As I said before, we’ll build “line upon line, precept upon precept” as we go along. In future posts, we’ll be making the picture more complete.
“For as the Father has life in himself, so he has granted the Son to have life in himself. And he has given him authority to judge because he is the Son of Man.
“Do not be amazed at this, for a time is coming when all who are in their graves will hear his voice and come out – those who have done good will rise to live, and those who have done evil will rise to be condemned. By myself I can do nothing; I judge only as I hear, and my judgment is just, for I seek not to please myself but him who sent me.”
The cross is our starting point. We come along about 2000 years later. The physical resurrection of the dead that Jesus talked about hasn’t happened yet. But, we know for a certainty that someday the dead are going to rise and there’s going to be a time of judgment with the result being either eternal life or eternal condemnation.
We don’t know when it’s coming, but there will be a resurrection day. In Jesus’ teaching, that we looked at in my last post, the disciples hadn’t heard anything that was new to them. Jesus didn’t start with some new doctrine that they’d never heard before.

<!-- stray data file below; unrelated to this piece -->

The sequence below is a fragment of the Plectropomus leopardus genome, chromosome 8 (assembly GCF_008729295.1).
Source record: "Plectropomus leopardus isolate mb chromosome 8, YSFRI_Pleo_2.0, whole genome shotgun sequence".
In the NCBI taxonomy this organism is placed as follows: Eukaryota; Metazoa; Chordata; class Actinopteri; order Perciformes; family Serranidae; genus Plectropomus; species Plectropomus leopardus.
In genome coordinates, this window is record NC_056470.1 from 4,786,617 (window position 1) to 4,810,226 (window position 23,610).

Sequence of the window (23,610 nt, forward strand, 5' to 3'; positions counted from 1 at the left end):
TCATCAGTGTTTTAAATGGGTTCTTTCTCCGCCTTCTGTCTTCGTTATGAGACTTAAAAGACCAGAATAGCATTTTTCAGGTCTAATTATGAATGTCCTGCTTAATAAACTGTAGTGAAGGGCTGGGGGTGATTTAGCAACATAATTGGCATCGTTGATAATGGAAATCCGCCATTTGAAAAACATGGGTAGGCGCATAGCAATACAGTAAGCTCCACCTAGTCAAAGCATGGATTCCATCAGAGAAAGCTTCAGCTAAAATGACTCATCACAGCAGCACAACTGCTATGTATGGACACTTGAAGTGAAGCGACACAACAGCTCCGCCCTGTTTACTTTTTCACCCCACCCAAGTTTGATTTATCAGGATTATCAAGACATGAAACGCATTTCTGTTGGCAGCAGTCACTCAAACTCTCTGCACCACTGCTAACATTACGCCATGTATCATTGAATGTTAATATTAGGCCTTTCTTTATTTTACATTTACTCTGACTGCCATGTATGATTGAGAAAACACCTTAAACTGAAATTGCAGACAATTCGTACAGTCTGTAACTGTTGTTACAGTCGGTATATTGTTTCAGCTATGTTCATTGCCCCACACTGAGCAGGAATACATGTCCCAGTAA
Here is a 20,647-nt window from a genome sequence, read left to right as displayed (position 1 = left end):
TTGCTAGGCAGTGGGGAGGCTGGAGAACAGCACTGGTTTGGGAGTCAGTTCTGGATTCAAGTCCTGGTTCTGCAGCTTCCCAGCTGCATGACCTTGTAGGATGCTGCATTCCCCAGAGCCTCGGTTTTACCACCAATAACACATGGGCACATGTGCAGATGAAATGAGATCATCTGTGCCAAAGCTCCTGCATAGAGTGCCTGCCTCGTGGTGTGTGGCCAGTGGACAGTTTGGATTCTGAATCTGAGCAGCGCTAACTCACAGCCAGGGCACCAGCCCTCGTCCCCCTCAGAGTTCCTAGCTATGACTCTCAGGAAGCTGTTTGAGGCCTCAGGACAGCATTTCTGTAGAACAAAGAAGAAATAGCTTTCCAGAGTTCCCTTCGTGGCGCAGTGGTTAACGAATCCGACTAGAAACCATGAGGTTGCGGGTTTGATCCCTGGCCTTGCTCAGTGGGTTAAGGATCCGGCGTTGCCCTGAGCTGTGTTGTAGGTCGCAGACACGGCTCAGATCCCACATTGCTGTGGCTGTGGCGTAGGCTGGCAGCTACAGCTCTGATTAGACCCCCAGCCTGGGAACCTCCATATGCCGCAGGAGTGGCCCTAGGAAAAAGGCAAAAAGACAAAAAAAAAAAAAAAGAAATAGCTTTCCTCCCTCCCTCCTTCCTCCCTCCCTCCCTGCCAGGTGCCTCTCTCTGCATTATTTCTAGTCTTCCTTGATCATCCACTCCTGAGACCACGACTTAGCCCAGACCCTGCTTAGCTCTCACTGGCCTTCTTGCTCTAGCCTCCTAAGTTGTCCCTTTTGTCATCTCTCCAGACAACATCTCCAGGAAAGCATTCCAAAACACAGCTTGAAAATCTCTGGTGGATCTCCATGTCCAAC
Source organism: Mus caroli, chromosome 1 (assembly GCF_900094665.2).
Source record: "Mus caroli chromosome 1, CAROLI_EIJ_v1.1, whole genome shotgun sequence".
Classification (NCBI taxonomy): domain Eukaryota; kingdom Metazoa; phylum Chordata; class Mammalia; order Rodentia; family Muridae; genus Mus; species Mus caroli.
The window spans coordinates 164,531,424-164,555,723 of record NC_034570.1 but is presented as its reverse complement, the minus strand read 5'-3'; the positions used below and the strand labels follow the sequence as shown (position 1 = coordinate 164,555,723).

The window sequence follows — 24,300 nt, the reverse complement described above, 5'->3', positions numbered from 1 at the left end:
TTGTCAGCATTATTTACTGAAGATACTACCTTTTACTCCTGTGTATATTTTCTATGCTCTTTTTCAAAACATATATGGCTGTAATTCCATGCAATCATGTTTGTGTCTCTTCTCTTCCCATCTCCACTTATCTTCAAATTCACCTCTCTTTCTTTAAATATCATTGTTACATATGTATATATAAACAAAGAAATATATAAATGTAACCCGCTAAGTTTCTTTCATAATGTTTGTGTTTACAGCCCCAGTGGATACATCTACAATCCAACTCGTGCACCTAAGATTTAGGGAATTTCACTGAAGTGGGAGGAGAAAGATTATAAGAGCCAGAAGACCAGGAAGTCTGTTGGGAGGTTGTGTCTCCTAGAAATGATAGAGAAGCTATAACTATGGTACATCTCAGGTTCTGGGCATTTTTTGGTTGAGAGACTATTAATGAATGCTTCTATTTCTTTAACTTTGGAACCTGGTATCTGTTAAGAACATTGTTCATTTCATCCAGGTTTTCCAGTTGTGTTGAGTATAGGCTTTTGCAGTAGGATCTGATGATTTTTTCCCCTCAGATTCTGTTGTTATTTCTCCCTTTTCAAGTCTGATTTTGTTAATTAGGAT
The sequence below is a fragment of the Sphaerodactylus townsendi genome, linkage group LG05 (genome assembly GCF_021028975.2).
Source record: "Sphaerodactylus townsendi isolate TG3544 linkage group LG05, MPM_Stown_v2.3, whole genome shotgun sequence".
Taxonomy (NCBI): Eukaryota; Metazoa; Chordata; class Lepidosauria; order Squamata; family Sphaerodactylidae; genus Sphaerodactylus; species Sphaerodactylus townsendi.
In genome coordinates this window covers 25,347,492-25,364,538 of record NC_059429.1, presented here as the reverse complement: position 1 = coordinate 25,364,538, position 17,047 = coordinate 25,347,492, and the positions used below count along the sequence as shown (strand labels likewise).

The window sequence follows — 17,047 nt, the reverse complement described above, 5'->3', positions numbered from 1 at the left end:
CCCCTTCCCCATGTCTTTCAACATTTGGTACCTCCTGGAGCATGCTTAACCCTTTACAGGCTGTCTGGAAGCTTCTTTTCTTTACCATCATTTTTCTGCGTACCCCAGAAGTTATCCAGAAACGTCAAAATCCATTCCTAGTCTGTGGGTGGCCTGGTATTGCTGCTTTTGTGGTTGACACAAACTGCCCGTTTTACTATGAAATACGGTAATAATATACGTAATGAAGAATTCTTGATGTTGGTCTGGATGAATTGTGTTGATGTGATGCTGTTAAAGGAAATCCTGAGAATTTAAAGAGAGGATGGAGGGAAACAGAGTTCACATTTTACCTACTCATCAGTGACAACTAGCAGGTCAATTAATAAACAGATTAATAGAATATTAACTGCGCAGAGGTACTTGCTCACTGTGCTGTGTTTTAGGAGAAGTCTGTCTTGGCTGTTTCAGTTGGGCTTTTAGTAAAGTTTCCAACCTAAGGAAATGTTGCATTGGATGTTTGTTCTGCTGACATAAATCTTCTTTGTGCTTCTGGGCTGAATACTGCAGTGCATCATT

You can find teaching on the resurrection throughout the Old Testament, too. Job looked forward to it in the book of Job chapter 19. It’s a Scripture that’s probably familiar to most of you. It was Job’s statement of faith that one day he was going to see the Lord.
“I know that my Redeemer lives, and that in the end he will stand upon the earth. And after my skin has been destroyed, yet in my flesh I will see God; I myself will see him with my own eyes – I, and not another. How my heart yearns within me!”
Even in the Old Testament, believers knew that there was going to be a resurrection. They understood that God was not going to leave His people in the grave. It’s in a few other places in the Old Testament as well. Not a lot, but enough to let us know that it was a recognized concept.
The Old Testament saints knew about it. Even the Pharisees, as a group, believed and taught that one day God would bring about the resurrection of the dead.
This is where Jesus starts out. It’s a very simple concept, but He begins where His disciples were familiar – the fact of the resurrection.
The only shocker in His teaching was that it will be the voice of Christ that causes the dead to rise. I’m sure that the Pharisees had some choice thoughts on that subject. We, however, are given a foundation upon which to build the rest of the teaching on the return of Christ.
It’s the Lord Himself who is our resurrection. It’s His voice who will call us from our graves to a place of victory. This is a day we can all look forward to as believers. Knowing this, we now have a proper foundation upon which to build the rest of our end-time teaching.
Question: How does the hope of the resurrection comfort you, especially in uncertain times?
© Nick Zaccardi 2016